I try to look for trends with my students around technology, which is why I am periodically giving them surveys to gather data about them, as a class. I’ve been posting about how we have been talking about cyberbullying in our Digital Life unit. We covered a lot of ground — mostly, how to address an issue if it happens to them and what to look out for. In the past, when I have asked where this kind of cyberbullying behavior might take place, the majority response was “instant messaging.”
Not this year.
This year, when I asked where they see this kind of behavior, the response from my sixth graders was immediate and loud: YouTube.
Many of them have their own YouTube accounts, or at least, they spend a heck of a lot of time there, watching videos. And they have clearly noticed how the comment section on videos has become a breeding ground for insensitivity, rudeness, profanity, bullying and more. One student said that a certain somebody (not anyone he knows) always puts a raw comment on his videos. Another student laughed off a remark left by someone, but it was too profane to share in class. A third said people “attack him at YouTube” for his videos around gaming. And if you just wander around in YouTube, it is clear that the kids are right about their impressions of YouTube, and it’s no wonder so many schools and teachers fear YouTube.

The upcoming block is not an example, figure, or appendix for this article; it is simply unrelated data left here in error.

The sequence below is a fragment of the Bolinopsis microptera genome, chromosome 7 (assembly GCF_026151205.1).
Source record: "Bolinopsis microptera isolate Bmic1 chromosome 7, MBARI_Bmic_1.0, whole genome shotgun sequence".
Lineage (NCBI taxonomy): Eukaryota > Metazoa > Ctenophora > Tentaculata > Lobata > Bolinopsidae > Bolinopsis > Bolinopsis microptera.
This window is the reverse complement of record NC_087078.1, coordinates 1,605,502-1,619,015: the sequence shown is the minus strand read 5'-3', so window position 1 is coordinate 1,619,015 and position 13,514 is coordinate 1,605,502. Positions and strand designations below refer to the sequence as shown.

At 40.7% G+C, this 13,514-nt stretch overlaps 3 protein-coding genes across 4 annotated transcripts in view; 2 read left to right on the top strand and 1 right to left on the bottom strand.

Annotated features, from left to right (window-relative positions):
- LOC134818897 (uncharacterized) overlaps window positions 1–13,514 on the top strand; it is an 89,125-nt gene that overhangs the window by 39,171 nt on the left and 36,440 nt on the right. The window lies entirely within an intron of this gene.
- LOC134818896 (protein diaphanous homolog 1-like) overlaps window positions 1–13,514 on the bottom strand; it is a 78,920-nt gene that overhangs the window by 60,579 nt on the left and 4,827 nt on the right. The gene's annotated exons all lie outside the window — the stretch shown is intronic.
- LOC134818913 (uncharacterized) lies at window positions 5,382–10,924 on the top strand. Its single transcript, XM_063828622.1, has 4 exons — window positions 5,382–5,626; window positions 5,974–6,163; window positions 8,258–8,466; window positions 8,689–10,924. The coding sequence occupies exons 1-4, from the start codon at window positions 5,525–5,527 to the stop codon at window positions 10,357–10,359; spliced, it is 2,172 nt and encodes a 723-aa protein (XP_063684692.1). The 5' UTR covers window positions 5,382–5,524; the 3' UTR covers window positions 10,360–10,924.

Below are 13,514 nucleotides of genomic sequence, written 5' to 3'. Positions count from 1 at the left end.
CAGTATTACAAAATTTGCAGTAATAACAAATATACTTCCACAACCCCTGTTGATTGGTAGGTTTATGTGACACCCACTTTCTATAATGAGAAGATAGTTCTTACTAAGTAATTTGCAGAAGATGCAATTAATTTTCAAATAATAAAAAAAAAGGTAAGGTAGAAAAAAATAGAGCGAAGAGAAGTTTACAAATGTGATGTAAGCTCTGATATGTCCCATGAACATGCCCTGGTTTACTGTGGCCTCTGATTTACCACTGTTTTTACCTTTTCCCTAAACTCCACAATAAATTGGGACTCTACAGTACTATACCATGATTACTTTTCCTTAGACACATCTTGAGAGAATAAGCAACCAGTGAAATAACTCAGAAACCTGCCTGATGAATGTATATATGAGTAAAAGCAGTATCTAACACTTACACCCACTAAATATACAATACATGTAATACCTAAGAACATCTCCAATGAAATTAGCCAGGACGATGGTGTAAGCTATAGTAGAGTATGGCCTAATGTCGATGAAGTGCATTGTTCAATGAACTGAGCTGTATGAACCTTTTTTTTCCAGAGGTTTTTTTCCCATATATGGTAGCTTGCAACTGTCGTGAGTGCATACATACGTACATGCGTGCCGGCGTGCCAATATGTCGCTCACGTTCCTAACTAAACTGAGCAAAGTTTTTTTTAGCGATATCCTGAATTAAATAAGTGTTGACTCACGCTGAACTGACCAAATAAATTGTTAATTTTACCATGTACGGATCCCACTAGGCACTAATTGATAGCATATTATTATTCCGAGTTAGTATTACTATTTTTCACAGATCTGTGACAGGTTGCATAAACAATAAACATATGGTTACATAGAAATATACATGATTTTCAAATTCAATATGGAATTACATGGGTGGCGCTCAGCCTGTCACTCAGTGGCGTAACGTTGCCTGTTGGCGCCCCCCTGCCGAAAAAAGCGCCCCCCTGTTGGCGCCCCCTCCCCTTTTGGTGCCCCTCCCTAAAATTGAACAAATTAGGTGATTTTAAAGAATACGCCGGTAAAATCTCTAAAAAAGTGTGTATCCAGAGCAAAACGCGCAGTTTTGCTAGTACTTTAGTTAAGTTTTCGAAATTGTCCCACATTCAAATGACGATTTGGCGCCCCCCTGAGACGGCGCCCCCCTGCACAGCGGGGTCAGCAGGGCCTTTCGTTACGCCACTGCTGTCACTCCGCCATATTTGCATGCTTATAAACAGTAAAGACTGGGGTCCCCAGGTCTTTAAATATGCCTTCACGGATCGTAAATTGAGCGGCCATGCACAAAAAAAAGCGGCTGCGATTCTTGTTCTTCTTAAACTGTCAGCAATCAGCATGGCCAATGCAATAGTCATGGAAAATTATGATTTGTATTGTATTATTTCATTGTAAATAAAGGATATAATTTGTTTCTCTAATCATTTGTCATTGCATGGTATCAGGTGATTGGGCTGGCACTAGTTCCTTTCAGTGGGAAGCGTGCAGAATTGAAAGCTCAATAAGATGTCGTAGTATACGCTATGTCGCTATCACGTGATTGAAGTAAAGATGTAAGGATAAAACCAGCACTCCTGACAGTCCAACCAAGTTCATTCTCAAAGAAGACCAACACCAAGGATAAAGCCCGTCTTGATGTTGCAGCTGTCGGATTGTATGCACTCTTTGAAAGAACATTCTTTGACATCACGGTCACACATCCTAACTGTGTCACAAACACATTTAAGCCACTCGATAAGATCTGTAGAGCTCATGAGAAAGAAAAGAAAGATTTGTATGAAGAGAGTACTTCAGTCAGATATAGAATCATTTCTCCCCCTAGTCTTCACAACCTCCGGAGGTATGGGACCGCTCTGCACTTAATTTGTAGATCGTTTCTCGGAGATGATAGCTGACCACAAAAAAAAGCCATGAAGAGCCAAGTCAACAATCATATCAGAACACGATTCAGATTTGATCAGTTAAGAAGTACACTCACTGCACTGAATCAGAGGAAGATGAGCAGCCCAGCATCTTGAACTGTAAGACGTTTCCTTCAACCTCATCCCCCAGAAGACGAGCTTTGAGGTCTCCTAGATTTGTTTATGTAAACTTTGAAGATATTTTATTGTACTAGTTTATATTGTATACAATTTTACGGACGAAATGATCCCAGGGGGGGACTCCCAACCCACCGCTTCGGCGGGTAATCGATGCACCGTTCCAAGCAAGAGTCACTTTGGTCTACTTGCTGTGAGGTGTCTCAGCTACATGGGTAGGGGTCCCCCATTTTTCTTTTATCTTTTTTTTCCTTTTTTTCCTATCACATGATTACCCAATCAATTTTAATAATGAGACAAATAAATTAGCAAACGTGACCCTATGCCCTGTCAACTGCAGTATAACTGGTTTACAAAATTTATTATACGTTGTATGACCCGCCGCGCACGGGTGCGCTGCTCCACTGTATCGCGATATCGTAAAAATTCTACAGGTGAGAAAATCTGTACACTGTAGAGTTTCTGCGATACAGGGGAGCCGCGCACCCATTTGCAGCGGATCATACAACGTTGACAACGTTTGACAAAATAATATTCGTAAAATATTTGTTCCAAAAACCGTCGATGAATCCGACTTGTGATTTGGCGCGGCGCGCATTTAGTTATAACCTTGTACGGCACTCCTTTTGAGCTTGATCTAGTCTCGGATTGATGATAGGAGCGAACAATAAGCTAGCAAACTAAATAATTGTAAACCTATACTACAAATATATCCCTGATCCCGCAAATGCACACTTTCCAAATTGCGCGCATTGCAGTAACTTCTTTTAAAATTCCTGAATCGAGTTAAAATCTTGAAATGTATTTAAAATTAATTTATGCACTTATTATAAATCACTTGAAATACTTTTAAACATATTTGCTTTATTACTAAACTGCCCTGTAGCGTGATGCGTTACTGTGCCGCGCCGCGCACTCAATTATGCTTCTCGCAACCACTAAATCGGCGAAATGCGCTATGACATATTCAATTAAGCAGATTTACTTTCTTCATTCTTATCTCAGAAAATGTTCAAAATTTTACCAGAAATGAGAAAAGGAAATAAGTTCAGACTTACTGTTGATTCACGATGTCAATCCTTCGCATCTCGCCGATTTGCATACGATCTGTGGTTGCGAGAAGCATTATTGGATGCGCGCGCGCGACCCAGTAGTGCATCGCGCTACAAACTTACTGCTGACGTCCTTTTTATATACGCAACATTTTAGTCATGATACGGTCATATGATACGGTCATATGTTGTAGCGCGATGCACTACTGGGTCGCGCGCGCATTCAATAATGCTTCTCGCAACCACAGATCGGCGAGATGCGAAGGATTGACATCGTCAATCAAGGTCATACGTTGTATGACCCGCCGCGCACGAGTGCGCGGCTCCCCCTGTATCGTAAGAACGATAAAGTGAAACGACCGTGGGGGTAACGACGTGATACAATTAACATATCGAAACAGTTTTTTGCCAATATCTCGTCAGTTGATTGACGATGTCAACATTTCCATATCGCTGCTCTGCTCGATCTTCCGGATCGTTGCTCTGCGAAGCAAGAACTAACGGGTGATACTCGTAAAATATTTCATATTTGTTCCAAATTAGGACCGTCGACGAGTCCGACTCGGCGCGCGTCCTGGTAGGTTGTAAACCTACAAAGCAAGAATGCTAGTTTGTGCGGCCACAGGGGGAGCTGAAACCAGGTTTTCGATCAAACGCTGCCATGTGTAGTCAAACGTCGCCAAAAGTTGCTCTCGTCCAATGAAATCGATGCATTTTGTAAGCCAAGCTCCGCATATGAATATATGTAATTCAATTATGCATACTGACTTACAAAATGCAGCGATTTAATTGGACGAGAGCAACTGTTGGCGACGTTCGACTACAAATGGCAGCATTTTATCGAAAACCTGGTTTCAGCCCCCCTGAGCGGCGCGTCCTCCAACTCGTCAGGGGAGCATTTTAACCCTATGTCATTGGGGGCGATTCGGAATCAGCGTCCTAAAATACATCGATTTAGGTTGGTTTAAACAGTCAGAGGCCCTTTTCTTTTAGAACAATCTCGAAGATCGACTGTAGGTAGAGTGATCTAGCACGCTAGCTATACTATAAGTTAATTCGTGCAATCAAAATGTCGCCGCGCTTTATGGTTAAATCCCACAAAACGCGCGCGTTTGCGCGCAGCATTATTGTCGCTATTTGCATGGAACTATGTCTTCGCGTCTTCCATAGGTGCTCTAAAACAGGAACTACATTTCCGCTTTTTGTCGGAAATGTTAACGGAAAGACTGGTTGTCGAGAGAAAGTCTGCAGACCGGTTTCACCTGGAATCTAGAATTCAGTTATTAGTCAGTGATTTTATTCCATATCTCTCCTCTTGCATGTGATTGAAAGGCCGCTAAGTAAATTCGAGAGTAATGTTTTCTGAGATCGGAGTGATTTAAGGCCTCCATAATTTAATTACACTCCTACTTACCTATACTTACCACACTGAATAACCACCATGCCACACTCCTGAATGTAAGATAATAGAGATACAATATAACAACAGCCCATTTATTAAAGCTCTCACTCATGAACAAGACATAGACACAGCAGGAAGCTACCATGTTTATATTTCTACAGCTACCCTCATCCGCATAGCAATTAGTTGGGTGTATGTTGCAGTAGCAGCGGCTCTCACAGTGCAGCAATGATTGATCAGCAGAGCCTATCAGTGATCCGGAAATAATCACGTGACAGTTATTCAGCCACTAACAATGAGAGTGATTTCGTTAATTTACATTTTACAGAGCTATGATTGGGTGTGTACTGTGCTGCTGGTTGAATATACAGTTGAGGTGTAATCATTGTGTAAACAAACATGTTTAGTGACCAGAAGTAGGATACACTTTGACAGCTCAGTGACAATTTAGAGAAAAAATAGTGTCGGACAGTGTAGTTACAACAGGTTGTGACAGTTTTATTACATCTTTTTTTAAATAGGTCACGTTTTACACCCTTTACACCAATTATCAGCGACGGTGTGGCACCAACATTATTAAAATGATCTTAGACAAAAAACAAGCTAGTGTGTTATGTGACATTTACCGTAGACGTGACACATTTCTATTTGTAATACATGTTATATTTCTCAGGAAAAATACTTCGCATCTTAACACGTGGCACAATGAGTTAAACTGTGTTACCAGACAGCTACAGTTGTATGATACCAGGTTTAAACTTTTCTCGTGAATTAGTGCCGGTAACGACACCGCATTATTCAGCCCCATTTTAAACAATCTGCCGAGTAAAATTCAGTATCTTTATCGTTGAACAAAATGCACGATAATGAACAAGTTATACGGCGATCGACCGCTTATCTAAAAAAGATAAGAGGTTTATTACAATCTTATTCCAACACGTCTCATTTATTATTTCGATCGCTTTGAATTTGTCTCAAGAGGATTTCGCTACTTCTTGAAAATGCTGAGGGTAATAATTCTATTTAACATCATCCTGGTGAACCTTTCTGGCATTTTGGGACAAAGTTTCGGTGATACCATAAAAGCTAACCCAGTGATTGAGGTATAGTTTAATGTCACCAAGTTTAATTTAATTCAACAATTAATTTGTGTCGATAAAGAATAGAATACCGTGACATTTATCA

To their credit, YouTube and Google have a page on YouTube called Harassment and Cyberbullying that defines the problem and gives out some practical solutions (but who reads that kind of informational page other than teachers and parents? There is a another page for teachers, too, at YouTube that is also worth checking out).
Some of the ideas by YouTube on dealing with bullying:
- Block users whose comments are offensive
- Don’t respond to negative comments, as it often inflames the situation
- Moderate all comments before they show up in public
- Turn off the comments in the setting of the video
- Report abuse to YouTube (they do have a Safety and Abuse Reporting Tool)
For teachers who want to share videos from YouTube in the classroom, but want to avoid students seeing the comments and also other video previews, I suggest using Quiet Tube — which shuts off and hides everything except the video itself. It’s a wonderful tool that I use all the time when tapping into YouTube for its rich resources.
Finally, there is a “safety” switch at the bottom of the YouTube browser, which is designed to filter out inappropriate videos. (You have to look for it — it’s in the bottom menu area). YouTube doesn’t claim that it is 100 percent effective, but it is worth “turning on” if you are using YouTube at school, or at home with your children. That, plus some helpful knowledge, might go a long way to avoiding an uncomfortable and unfortunate situation for your students, and mine, too.
Peace (in the tube),